Also known as "time deposits," certificates of deposit (CDs) are an insured bank product that pays a fixed rate of interest for a specified period of time (e.g., 18 months). Typical CD maturities range from seven days to five years, with higher rates of return paid on CDs with longer maturities. A penalty is assessed if funds are withdrawn prior to maturity, resulting in the loss of a certain number of days of interest (the amount varies among financial institutions). If an early withdrawal penalty exceeds the interest earned, the difference will be deducted from an investor’s principal.
Many people think that CDs can only be purchased at banks. Many credit unions and full-service brokerage firms also sell federally insured CDs to investors. Investment firms purchase the CDs of banks nationwide in large blocks and sell them to investors in small denominations. The difference between their buying and selling price, called "the spread," is how they make a profit. Since brokers shop the entire country for high yields, brokered CDs often pay more attractive rates than CDs at local banks. CDs can be redeemed prior to maturity, often without penalty, but, due to interest rate risk, the value of a brokered CD can be higher or lower than someone’s initial investment.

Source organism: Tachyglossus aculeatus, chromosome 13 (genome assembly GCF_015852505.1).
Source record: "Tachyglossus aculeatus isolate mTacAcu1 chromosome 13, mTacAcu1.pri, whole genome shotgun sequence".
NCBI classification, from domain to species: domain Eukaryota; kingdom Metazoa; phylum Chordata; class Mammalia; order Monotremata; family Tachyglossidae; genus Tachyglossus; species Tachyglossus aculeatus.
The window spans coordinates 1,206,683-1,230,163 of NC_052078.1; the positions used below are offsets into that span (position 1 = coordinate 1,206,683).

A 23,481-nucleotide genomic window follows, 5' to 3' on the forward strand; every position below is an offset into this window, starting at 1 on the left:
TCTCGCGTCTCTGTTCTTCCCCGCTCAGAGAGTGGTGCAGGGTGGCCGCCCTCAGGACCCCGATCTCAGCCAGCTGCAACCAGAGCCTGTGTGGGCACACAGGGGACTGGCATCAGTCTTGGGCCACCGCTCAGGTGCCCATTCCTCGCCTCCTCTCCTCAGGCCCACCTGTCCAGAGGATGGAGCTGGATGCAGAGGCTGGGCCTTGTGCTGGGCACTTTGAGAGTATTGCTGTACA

Another relatively new type of CD is the equity-indexed CD. Sold through both banks and brokers, these CDs base returns, in part, on appreciation of a stock market index like the Standard & Poor’s 500 (S&P 500). Many require a $5,000 initial investment (often less for IRAs). Unfortunately, equity-indexed CDs rarely include the full appreciation potential of the S&P 500 because they exclude the portion derived from company dividends. Many also cap the maximum growth rate, which further reduces upside potential. As a result, most financial advisors suggest avoiding these CDs and buying regular CDs for income and a stock index fund for capital growth.